# Talk:Chromosome structure via Euclidean Distance Matrices

### From Wikimization

%%% Ronan Fleming, E.coli molecule data %%% -Jon Dattorro, August 9 2008 clear all load ecoli frame = 4; % 1 through 12 G = her49imfs12movfull(frame).cdata; % uint8 G = (double(G)-128)/128; % Gram matrix N = size(G,1); Vn = [-ones(1,N-1); speye(N-1)]; [evec evals flag] = eigs(Vn'*G*Vn, [], 20, 'LA'); if flag, disp('convergence problem'), return, end; close all Xs = [zeros(3,1) sqrt(real(evals(1:3,1:3)))*real(evec(:,1:3))']; % Projection of -Vn'D Vn on PSD cone rank 3 plot3(Xs(1,:), Xs(2,:), Xs(3,:), '.')

## E.coli realization

I regard the autocorrelation data you provided as a Gram matrix.

Then conversion to a Euclidean distance matrix (EDM) is straightforward -

Chapter 5.4.2 of Convex Optimization & Euclidean Distance Geometry.

The program calculates only the first 20 eigenvalues of an oblique projection of the EDM on a positive semidefinite (PSD) cone -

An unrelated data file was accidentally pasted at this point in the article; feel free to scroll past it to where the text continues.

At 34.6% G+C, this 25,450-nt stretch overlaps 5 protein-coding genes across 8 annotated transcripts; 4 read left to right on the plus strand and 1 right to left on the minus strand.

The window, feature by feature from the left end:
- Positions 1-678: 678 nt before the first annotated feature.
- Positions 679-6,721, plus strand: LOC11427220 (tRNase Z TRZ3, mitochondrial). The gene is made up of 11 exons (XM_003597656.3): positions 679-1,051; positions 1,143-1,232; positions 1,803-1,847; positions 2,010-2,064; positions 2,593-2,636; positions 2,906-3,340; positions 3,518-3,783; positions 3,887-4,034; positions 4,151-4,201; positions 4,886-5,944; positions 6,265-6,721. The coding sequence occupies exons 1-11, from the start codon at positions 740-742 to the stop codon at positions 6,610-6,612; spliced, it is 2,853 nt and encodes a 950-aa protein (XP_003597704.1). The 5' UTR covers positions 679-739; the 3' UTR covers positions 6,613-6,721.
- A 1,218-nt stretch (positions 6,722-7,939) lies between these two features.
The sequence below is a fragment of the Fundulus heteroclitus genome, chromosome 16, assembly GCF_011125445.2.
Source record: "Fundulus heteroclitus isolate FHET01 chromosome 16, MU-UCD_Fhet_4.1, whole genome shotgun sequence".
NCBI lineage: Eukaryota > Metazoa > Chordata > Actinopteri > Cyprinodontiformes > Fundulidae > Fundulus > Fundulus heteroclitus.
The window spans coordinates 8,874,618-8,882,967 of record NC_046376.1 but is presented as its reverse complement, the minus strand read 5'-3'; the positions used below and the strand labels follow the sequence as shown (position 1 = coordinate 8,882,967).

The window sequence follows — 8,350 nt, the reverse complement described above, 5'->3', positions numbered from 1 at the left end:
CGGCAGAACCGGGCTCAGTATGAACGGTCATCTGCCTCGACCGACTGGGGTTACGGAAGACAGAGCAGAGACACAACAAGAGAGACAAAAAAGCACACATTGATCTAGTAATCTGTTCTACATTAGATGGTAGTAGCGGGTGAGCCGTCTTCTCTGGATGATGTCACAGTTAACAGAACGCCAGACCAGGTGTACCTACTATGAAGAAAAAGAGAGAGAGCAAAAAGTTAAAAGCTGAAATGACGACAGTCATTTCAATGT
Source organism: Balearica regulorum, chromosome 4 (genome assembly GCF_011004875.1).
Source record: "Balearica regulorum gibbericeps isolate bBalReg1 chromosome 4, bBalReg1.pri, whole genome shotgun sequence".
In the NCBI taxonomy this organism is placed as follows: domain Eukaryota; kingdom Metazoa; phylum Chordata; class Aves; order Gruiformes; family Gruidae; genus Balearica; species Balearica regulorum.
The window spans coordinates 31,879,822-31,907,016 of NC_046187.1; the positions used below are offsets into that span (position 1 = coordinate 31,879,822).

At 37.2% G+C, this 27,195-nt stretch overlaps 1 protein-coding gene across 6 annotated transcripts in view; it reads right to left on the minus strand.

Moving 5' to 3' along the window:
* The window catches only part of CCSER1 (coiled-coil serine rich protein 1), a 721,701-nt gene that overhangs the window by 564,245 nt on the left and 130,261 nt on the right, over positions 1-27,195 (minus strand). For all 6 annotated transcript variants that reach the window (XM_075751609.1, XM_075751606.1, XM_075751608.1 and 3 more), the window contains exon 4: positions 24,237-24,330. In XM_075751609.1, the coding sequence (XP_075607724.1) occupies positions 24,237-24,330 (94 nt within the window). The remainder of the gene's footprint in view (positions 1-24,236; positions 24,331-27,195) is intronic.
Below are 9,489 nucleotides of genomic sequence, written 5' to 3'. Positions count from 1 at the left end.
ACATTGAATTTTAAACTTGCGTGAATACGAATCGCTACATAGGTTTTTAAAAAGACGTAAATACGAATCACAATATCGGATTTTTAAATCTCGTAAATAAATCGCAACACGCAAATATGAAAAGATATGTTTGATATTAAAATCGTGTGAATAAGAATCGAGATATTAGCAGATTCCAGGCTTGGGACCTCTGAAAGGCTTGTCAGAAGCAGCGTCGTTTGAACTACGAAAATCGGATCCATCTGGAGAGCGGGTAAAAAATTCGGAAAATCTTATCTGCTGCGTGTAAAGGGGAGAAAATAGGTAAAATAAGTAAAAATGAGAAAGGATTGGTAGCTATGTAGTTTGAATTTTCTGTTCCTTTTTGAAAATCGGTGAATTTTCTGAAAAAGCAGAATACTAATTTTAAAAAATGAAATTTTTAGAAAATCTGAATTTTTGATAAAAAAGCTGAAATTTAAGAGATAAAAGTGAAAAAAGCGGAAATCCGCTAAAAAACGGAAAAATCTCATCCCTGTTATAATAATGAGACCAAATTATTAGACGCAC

Chapter 7.0.4 - 7.1 *ibidem*.

You can see at runtime that there are many significant eigenvalues; which means, the Euclidean body (the molecule) lives in a space higher than dimension 3, assuming I have interpreted the E.coli data correctly.

To get a picture corresponding to physical reality, we obliquely project the EDM on the closest rank-3 subset of the boundary of that PSD cone; this means, precisely, we truncate eigenvalues.

It is unlikely that this picture is an accurate representation unless the number of eigenvalues of that projection approaches 3 prior to truncation.

Matlab Figures allow 3D rotation in real time, so you can get a good idea of the body's shape.

I include a low-resolution figure here (frame 4) for reference.